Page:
Dear Great Book Guru, My family celebrates a multitude of October birthdays so I will be seeing a lot of my siblings over the next few weeks. We love getting together and I thought I would discuss with them a new book on siblings I heard discussed on NPR. Do you know about it and, if so, would you recommend it? Sentimental Sibling

Dear Sentimental, The book you heard reviewed has received a great deal of publicity: THE SIBLING EFFECT by Jeffrey Kluger. The subtitle is "What the Bonds Among Brothers and Sisters Reveal About Us." Kluger is the science editor of Time magazine but this book is more biographical than scientific; in fact, it might be considered "science lite." Kluger uses his own family to showcase new findings on the effects siblings have on one another. He delves into birth order, parental favoritism, blended families, the role gender plays , twin bonding, the only child, and growing old with siblings. As it turns out, Kluger's family has examples of all these topics. The middle child of four boys, Kleger also has twin half siblings- his parents' marriage and breakups form a large piece of the family history he recounts. The book is filled with tales of affection, jealousy, greed, parental infractions- the brothers experienced them all- and we meet them finally as middle-aged men reminiscing over dinner at Joe Allen's in New York City. While not a particularly informative book, it was surprisingly touching. Oh, and yes- Happy Birthday to Big Jim, Ria, and Dan- my October birthday celebrants!

Thursday, October 6, 2011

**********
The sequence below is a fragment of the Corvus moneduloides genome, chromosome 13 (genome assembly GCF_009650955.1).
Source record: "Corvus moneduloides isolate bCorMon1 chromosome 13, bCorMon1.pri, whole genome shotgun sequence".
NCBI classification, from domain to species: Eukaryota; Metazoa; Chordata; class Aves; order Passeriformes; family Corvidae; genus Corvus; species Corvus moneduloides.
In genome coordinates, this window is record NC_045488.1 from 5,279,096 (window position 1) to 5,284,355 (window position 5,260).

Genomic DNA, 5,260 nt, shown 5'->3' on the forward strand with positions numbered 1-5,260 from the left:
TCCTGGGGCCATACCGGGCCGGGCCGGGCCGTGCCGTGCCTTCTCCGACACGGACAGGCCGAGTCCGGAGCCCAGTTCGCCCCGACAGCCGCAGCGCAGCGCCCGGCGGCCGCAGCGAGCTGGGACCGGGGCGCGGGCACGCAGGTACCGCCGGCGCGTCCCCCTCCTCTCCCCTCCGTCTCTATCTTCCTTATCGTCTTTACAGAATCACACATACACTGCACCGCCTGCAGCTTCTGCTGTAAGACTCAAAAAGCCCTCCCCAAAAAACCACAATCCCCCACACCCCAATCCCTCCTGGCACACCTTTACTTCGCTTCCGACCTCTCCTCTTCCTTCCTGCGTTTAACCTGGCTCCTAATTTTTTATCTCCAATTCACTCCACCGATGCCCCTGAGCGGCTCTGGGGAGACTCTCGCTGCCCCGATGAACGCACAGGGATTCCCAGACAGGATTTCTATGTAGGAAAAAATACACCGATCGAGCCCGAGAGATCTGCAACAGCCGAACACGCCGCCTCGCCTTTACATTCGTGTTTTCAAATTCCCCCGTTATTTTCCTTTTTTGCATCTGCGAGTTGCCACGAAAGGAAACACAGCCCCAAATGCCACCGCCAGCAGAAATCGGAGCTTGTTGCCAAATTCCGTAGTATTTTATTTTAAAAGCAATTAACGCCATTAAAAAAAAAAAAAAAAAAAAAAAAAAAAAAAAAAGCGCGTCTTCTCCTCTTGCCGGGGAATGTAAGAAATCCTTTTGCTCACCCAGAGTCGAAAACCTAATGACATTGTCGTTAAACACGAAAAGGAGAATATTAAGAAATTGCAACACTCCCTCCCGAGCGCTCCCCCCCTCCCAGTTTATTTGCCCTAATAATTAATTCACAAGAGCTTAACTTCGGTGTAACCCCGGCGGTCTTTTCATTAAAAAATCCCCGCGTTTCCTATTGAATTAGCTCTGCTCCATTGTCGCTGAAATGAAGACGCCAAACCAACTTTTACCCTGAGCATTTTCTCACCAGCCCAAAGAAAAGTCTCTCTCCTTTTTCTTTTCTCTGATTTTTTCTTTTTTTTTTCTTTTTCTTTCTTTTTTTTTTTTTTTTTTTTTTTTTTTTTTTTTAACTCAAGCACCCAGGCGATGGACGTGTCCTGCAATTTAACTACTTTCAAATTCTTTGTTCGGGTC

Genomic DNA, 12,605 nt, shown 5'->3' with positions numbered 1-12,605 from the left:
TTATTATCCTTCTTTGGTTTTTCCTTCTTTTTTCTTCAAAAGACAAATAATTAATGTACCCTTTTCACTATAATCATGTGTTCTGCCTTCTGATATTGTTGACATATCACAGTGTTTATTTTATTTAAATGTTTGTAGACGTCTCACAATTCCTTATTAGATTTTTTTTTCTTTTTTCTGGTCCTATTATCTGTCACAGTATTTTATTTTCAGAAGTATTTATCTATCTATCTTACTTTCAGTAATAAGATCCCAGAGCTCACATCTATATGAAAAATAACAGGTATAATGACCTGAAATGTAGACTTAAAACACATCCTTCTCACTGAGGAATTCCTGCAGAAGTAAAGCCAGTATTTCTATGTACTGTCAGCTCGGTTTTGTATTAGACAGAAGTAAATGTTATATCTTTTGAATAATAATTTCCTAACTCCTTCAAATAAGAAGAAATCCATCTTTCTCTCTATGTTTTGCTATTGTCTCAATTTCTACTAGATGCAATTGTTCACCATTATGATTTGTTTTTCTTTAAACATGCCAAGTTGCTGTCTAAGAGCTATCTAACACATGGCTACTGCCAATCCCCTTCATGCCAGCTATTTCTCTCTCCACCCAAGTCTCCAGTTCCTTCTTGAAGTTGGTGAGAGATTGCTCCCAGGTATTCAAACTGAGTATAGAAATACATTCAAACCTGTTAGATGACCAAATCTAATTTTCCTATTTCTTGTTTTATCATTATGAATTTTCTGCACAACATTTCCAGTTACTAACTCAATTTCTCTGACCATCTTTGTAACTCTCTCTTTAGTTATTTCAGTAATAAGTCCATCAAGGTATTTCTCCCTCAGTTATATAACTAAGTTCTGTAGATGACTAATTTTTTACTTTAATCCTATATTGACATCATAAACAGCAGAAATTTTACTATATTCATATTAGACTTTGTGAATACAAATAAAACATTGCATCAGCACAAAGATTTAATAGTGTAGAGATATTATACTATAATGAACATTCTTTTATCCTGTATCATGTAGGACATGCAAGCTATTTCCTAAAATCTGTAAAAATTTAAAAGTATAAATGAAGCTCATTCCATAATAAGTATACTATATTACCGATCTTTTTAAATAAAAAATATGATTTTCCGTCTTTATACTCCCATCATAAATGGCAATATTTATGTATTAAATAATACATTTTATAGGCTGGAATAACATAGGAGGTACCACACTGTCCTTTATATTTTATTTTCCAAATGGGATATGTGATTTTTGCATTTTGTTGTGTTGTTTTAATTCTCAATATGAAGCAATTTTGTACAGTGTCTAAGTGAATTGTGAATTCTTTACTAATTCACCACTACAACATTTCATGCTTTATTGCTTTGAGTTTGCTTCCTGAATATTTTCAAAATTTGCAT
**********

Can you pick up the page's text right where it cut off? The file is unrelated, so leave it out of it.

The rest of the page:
Dear Great Book Guru, I'm spending the upcoming Columbus Day weekend in Vermont with a group of friends. There will be plenty of time for reading so please recommend a good book for me- something that will keep my interest, stimulate my mind- and, yes, be available on my Kindle. Point Lookout Reader Extraordinaire

Dear Point Lookout Reader, I have just the book for you- YOU DESERVE NOTHING by Alexander Maksik. The topic is a familiar one: a beloved high school teacher is betrayed by his students, but Maksik offers us so much more than this. Set in Paris in the International School of France, the novel begins six years after graduation and we learn about the past from the alternating perspectives of Will Silver, the charismatic teacher; Gilad, a young boy with an abusive father; and Marie, the daughter of a wealthy Parisian family. Moral questions about good and evil, desire versus action, the definition of a good life, and the quest for social justice are all discussed in Will's literature class. While he transforms his students' lives with these questions, it is his life that is most irrevocably altered. Will is a good man trying to live a moral life, but his flaws become all too apparent to the school administrators, the students, and yes, the reader. The title comes from a point he makes in class: existence does not confer rewards or punishments- a moral life is no guarantee of happiness. The city of Paris plays an important role here as does the year: 2002- when Europe first confronted its role in the Iraq War. Indeed, Will's moral lapses seem slight compared to the evil he observes in the world. This is a difficult but worthwhile read.